Talking about speaking at Second Reading debates, we cannot help but going back to the scene when this Council debated the Medical Registration (Amendment) Bill 2016. After seven days of debate which lasted more than 45 hours, this Council still could not put the Bill to vote because a Member of the medical sector and some pan-democratic Members insanely requested headcounts and filibustered at the meeting. In the end, the Bill had to be scrapped and start from scratch again.
Over the past years, Members of the “mutual destruction camp” have been abusing the power given by RoP and resorting to filibustering tactics, such as deliberately causing adjournment of meetings and moving adjournment motions, in order to stage their “fights”. For instance, in May 2012 when this Council considered the Legislative Council (Amendment) Bill 2012, some Members jointly submitted 1 306 amendments to the Bill, which added up to 2 464 page of papers, in an attempt to stall the Council from putting to vote the motion on the arrangement for filling vacancies in the Legislative Council. These Members frequently requested headcounts and proposed thousands of amendments. They caused repeated adjournment of the meeting. The then President of the Legislative Council had no choice but to terminate the debate pursuant to Rule 92 of RoP and order that the amendments be put to vote immediately one by one, in order to end the lengthy debate which lasted for 100 hours 23 minutes.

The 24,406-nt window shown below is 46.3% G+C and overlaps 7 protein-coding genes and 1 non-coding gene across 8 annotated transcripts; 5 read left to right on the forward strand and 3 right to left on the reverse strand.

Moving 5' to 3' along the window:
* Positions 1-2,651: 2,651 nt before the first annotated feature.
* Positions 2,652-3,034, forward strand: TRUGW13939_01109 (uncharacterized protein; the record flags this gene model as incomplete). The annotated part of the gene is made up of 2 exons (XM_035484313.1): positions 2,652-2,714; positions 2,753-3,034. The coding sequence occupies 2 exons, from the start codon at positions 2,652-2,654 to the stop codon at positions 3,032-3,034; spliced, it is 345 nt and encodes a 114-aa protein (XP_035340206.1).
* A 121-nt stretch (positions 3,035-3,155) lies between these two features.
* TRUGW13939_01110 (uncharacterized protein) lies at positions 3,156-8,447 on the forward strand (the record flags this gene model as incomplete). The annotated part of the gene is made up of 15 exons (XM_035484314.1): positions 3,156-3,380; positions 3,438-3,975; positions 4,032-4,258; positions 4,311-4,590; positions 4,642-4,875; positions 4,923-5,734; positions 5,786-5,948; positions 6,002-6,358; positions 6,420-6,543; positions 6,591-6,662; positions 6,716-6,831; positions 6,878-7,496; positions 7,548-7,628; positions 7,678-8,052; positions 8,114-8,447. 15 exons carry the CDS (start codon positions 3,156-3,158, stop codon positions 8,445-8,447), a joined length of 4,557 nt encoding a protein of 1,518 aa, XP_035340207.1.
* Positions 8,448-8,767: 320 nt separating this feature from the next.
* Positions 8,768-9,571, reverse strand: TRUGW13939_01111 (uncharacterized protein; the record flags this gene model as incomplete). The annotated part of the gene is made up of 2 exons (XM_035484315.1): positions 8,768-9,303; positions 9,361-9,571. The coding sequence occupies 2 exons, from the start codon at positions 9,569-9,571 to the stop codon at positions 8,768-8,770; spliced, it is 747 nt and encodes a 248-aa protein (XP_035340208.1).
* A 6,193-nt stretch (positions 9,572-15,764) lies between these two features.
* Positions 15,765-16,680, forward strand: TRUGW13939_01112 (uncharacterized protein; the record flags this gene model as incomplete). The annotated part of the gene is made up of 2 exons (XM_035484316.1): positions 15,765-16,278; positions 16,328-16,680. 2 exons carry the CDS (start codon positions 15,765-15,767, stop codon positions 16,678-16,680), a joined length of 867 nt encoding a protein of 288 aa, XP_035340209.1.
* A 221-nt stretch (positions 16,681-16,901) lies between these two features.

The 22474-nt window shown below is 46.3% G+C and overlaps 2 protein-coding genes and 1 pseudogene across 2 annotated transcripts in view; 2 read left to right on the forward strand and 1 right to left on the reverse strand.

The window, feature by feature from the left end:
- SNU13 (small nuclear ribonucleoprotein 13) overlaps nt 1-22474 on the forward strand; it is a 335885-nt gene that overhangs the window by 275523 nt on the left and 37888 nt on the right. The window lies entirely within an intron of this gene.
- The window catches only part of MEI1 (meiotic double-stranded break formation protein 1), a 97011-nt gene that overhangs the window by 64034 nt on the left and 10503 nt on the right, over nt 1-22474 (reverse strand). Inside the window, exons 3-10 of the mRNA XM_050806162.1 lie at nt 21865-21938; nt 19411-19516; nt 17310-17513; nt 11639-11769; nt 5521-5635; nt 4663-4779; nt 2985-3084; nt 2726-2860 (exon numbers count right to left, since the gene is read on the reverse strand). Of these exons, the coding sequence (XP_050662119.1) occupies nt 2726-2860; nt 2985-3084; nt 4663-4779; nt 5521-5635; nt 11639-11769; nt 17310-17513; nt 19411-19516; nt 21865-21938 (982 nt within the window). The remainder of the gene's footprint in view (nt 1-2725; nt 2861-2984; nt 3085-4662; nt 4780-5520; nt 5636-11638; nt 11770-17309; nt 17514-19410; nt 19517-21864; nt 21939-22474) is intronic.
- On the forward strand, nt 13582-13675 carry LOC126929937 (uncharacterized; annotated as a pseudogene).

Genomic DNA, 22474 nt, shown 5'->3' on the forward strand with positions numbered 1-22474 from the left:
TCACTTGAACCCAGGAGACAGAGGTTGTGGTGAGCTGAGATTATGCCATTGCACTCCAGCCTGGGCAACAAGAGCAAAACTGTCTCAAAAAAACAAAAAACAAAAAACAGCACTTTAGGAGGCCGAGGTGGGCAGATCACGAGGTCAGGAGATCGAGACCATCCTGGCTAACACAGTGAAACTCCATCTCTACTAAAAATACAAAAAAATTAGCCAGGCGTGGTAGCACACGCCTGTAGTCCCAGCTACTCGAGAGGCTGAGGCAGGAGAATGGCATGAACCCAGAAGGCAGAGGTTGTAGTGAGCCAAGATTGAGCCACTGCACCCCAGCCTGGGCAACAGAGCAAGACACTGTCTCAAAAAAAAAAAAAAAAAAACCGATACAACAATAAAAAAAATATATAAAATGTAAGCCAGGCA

Another example took place in the previous legislative session. Some Members manipulated with the procedures and tried every means to stop the House Committee from electing its Chairman. The House Committee spent seven months on the election but was still unable to elect its Chairman and Deputy Chairman. The House Committee was paralysed and unable to consider any bills. And if you still remember, President, at the first Legislative Council meeting of this legislative session, at the Resumption of Second Reading debates on the unfinished Government Bills from the previous session, Members of the “mutual destruction camp” requested 12 headcounts, which cost two hours in total. Their lunatic filibuster seriously distorted the original spirit of RoP for handling Council business and disrupted the operation of this Council. It also seriously obstructed the Government from administering its policies, weakened the competitiveness of Hong Kong and immensely undermined the economy and people’s livelihood.
President, I am also a member of the Committee on Rules of Procedure of the Legislative Council. I am grateful to Ir Dr LO Wai-kwok, Mr CHAN Hak-kan, Mr CHEUNG Kwok-kwan and Mr Tommy CHEUNG for their inputs in amending RoP and the House Rules. We discussed the amendments in three meetings and Committee members were supportive of the amendments proposed by the four members. The amendments are now submitted to this Council for passage. The amendments can be roughly categorized into several aspects.